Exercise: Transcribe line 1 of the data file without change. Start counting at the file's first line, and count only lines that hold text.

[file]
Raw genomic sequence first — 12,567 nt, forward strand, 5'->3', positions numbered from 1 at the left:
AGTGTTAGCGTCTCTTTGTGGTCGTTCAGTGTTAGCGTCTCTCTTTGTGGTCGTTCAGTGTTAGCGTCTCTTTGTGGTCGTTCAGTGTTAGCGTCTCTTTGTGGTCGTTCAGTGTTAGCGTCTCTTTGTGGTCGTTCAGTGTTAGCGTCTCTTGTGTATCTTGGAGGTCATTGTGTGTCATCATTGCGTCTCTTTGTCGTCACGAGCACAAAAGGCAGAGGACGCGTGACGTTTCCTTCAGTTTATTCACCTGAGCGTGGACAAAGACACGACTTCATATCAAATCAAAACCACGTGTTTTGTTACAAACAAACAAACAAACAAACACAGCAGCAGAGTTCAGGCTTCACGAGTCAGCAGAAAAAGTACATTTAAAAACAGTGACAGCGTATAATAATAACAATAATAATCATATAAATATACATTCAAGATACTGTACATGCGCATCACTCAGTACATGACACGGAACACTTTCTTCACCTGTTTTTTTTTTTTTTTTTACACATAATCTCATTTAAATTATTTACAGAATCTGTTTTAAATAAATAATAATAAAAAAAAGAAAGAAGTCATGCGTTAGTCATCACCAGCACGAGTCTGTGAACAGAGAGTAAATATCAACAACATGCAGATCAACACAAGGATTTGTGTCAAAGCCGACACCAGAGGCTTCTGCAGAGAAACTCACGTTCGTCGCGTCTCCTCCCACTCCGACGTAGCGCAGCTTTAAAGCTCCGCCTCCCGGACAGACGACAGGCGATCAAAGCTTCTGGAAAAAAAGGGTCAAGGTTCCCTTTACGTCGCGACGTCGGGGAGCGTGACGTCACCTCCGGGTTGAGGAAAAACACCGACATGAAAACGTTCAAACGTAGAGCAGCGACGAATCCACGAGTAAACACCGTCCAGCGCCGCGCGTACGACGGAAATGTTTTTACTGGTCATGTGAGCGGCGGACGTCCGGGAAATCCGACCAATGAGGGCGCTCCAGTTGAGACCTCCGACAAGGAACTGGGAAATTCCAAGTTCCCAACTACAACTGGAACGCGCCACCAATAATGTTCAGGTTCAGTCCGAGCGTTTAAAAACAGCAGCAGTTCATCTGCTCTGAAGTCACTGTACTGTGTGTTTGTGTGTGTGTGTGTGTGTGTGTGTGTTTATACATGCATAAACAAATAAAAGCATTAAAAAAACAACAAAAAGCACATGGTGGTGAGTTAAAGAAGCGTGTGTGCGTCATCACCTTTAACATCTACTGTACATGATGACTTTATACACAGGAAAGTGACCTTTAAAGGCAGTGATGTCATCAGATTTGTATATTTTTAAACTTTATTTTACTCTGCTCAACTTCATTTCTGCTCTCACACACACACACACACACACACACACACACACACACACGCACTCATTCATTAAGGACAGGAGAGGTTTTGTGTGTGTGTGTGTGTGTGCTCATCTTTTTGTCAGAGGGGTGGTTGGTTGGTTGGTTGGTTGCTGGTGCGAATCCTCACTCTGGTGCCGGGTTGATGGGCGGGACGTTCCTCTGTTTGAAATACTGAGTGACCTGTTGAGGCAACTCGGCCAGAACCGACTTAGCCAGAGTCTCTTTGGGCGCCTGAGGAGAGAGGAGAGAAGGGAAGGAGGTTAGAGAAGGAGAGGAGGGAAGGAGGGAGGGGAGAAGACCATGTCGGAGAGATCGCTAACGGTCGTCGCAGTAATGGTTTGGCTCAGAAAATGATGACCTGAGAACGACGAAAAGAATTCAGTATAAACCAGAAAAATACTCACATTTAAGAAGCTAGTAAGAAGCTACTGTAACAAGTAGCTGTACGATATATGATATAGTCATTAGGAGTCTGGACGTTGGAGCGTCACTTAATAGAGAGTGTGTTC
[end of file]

Raw genomic sequence first — 12,567 nt, forward strand, 5'->3', positions numbered from 1 at the left: